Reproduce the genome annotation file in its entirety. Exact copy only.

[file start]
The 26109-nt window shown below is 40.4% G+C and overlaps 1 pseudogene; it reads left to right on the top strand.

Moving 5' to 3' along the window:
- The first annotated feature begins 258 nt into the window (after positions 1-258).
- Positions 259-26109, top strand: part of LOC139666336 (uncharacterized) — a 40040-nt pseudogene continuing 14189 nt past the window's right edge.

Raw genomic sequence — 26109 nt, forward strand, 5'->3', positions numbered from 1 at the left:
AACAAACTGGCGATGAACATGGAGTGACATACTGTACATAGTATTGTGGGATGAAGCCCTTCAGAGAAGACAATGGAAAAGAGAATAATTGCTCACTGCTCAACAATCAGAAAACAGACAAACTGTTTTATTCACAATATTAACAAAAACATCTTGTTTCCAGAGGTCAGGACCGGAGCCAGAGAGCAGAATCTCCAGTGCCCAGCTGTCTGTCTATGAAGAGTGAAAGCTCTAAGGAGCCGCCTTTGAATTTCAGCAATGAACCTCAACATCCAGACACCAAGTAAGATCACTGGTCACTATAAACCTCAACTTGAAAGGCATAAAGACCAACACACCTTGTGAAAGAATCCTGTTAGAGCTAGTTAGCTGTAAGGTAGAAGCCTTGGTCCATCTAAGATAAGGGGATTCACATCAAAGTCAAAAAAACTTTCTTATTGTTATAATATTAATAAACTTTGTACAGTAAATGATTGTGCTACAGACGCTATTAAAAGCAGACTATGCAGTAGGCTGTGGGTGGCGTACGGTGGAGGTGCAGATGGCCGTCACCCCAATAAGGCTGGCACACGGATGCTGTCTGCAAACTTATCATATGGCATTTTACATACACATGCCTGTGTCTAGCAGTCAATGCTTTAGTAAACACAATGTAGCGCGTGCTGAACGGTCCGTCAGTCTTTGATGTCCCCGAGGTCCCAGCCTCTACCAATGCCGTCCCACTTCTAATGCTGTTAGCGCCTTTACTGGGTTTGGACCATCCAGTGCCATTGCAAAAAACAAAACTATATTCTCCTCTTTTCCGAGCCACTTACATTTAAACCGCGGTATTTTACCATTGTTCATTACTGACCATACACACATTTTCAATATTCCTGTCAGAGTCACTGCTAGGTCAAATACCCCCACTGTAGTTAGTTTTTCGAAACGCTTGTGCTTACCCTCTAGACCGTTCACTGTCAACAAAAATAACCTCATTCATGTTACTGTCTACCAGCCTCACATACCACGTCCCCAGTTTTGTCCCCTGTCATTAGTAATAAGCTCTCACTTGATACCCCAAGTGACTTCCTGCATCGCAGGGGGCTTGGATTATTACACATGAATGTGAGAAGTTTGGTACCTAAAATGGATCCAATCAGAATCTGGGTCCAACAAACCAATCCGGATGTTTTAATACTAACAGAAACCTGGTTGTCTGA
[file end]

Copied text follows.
The 26109-nt window shown below is 40.4% G+C and overlaps 1 pseudogene; it reads left to right on the top strand.

Moving 5' to 3' along the window:
- The first annotated feature begins 258 nt into the window (after positions 1-258).
- Positions 259-26109, top strand: part of LOC139666336 (uncharacterized) — a 40040-nt pseudogene continuing 14189 nt past the window's right edge.

Raw genomic sequence — 26109 nt, forward strand, 5'->3', positions numbered from 1 at the left:
AACAAACTGGCGATGAACATGGAGTGACATACTGTACATAGTATTGTGGGATGAAGCCCTTCAGAGAAGACAATGGAAAAGAGAATAATTGCTCACTGCTCAACAATCAGAAAACAGACAAACTGTTTTATTCACAATATTAACAAAAACATCTTGTTTCCAGAGGTCAGGACCGGAGCCAGAGAGCAGAATCTCCAGTGCCCAGCTGTCTGTCTATGAAGAGTGAAAGCTCTAAGGAGCCGCCTTTGAATTTCAGCAATGAACCTCAACATCCAGACACCAAGTAAGATCACTGGTCACTATAAACCTCAACTTGAAAGGCATAAAGACCAACACACCTTGTGAAAGAATCCTGTTAGAGCTAGTTAGCTGTAAGGTAGAAGCCTTGGTCCATCTAAGATAAGGGGATTCACATCAAAGTCAAAAAAACTTTCTTATTGTTATAATATTAATAAACTTTGTACAGTAAATGATTGTGCTACAGACGCTATTAAAAGCAGACTATGCAGTAGGCTGTGGGTGGCGTACGGTGGAGGTGCAGATGGCCGTCACCCCAATAAGGCTGGCACACGGATGCTGTCTGCAAACTTATCATATGGCATTTTACATACACATGCCTGTGTCTAGCAGTCAATGCTTTAGTAAACACAATGTAGCGCGTGCTGAACGGTCCGTCAGTCTTTGATGTCCCCGAGGTCCCAGCCTCTACCAATGCCGTCCCACTTCTAATGCTGTTAGCGCCTTTACTGGGTTTGGACCATCCAGTGCCATTGCAAAAAACAAAACTATATTCTCCTCTTTTCCGAGCCACTTACATTTAAACCGCGGTATTTTACCATTGTTCATTACTGACCATACACACATTTTCAATATTCCTGTCAGAGTCACTGCTAGGTCAAATACCCCCACTGTAGTTAGTTTTTCGAAACGCTTGTGCTTACCCTCTAGACCGTTCACTGTCAACAAAAATAACCTCATTCATGTTACTGTCTACCAGCCTCACATACCACGTCCCCAGTTTTGTCCCCTGTCATTAGTAATAAGCTCTCACTTGATACCCCAAGTGACTTCCTGCATCGCAGGGGGCTTGGATTATTACACATGAATGTGAGAAGTTTGGTACCTAAAATGGATCCAATCAGAATCTGGGTCCAACAAACCAATCCGGATGTTTTAATACTAACAGAAACCTGGTTGTCTGA